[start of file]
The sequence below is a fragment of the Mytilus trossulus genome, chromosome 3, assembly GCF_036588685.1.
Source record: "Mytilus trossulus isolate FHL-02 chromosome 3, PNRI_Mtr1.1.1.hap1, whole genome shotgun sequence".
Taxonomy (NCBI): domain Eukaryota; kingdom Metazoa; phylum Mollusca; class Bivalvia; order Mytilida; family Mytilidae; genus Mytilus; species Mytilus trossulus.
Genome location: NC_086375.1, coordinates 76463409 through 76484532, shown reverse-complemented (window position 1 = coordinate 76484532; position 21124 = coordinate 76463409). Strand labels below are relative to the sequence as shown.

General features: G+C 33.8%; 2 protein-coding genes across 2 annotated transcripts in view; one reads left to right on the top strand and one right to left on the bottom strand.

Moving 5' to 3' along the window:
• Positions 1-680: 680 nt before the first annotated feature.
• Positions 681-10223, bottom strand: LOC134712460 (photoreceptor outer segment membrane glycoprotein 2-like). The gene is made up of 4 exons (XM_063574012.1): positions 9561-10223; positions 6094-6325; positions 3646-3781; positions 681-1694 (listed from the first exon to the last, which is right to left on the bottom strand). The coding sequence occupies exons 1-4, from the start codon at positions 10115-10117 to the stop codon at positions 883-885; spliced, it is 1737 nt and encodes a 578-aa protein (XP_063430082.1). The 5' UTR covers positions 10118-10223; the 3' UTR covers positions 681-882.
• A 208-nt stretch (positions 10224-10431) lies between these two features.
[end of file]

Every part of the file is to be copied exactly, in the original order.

The sequence below is a fragment of the Mytilus trossulus genome, chromosome 3, assembly GCF_036588685.1.
Source record: "Mytilus trossulus isolate FHL-02 chromosome 3, PNRI_Mtr1.1.1.hap1, whole genome shotgun sequence".
Taxonomy (NCBI): domain Eukaryota; kingdom Metazoa; phylum Mollusca; class Bivalvia; order Mytilida; family Mytilidae; genus Mytilus; species Mytilus trossulus.
Genome location: NC_086375.1, coordinates 76463409 through 76484532, shown reverse-complemented (window position 1 = coordinate 76484532; position 21124 = coordinate 76463409). Strand labels below are relative to the sequence as shown.

General features: G+C 33.8%; 2 protein-coding genes across 2 annotated transcripts in view; one reads left to right on the top strand and one right to left on the bottom strand.

Moving 5' to 3' along the window:
• Positions 1-680: 680 nt before the first annotated feature.
• Positions 681-10223, bottom strand: LOC134712460 (photoreceptor outer segment membrane glycoprotein 2-like). The gene is made up of 4 exons (XM_063574012.1): positions 9561-10223; positions 6094-6325; positions 3646-3781; positions 681-1694 (listed from the first exon to the last, which is right to left on the bottom strand). The coding sequence occupies exons 1-4, from the start codon at positions 10115-10117 to the stop codon at positions 883-885; spliced, it is 1737 nt and encodes a 578-aa protein (XP_063430082.1). The 5' UTR covers positions 10118-10223; the 3' UTR covers positions 681-882.
• A 208-nt stretch (positions 10224-10431) lies between these two features.